For professional videographers who edit lots of 4K footage and gamers or movie buffs who have large libraries of multi-gigabyte titles, an external RAID array made up of multiple platter-based drives is worth considering, since it combines the near-speed of an SSD with the gargantuan possible capacities of spinning drives. An array contains two or more drives that all work together to increase throughput, or guard your precious files against corruption via drive redundancy if one of the drives fail. (Or both; it depends on how the array is set up.) The result is that you can get SSD-like speeds, with throughput of more than 400MBps, and capacities that top out close to 50TB. You'll pay handsomely, of course—some Mac-specific arrays cost thousands of dollars.

On the other hand, if you're looking to buy an external drive mainly to back up your files (which you should definitely do), and it will rarely leave your home office, an inexpensive spinning drive will work just fine. These come in both portable and 'desktop' versions.

The portables are obviously smaller, and are based on the kinds of 2.5-inch platter drives used in laptops. Desktop-style external hard drives are larger, are based on the beefier and more capacious 3.5-inch drives used in full-size desktop PCs, and require their own AC power source. Portable drives don't have a power plug; they get the juice they need to run through their data interface.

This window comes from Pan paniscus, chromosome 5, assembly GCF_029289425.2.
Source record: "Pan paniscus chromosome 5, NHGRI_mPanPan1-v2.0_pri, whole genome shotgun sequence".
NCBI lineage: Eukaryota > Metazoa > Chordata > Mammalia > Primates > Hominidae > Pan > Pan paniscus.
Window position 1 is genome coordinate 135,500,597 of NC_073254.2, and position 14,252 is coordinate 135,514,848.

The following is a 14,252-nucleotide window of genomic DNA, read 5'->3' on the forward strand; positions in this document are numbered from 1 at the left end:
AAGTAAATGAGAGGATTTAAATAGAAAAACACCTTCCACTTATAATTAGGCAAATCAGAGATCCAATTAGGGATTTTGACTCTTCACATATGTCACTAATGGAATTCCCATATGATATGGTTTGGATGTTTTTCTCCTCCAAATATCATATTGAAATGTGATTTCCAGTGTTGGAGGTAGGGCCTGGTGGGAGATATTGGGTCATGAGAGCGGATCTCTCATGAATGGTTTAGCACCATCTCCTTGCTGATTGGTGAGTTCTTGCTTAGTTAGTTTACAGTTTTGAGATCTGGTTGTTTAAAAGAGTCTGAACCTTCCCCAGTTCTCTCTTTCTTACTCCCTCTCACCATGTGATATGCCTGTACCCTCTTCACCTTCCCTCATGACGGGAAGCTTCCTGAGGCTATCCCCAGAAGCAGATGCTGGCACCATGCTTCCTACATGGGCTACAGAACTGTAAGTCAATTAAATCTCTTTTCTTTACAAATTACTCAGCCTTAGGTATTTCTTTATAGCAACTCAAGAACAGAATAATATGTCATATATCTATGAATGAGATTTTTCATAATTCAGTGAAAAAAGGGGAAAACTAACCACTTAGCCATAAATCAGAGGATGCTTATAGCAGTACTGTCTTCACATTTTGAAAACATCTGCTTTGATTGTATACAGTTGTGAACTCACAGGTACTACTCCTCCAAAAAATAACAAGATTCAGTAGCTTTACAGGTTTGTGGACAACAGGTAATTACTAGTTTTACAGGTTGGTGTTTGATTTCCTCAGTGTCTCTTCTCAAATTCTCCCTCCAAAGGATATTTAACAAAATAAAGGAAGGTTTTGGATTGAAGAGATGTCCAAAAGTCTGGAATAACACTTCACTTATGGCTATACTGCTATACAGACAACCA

Does Thunderbolt Matter, or Will USB-C Do?

So, to recap: Faster, smaller (both physically and in terms of gigabytes) solid-state drives come at a premium, while spinning drives offer a much better value while sacrificing speed. But what happens when you throw yet another variable into the mix: the connection between your drive and your Mac? As you might have guessed, the answer is more trade-offs.

Every current Mac comes with oval-shaped USB Type-C ports that support Thunderbolt speeds. The MacBook Pro models released in 2021 come with the latest Thunderbolt 4 interface, while other recent Macs use the older Thunderbolt 3. Both have the same maximum 40GBps maximum throughput, many times the speed of regular USB-C ports.

(Photo: Zlata Ivleva)

Unfortunately, you won't find all that many Thunderbolt 3-compatible drives on the market, and even fewer that support Thunderbolt 4. There are even some Mac-specific drives still sold with USB 3.0 connectors. Moreover, the Thunderbolt drives you can buy are constrained by the maximum throughput of the drive itself, rather than the Thunderbolt interface. Until recently, most external SSDs topped out at around 600MBps, for instance, due to the traditional bus types used by the drives inside the chassis. That's more than fast enough for backups and occasionally transferring multi-gigabyte files, but many times lower than Thunderbolt's maximum throughput.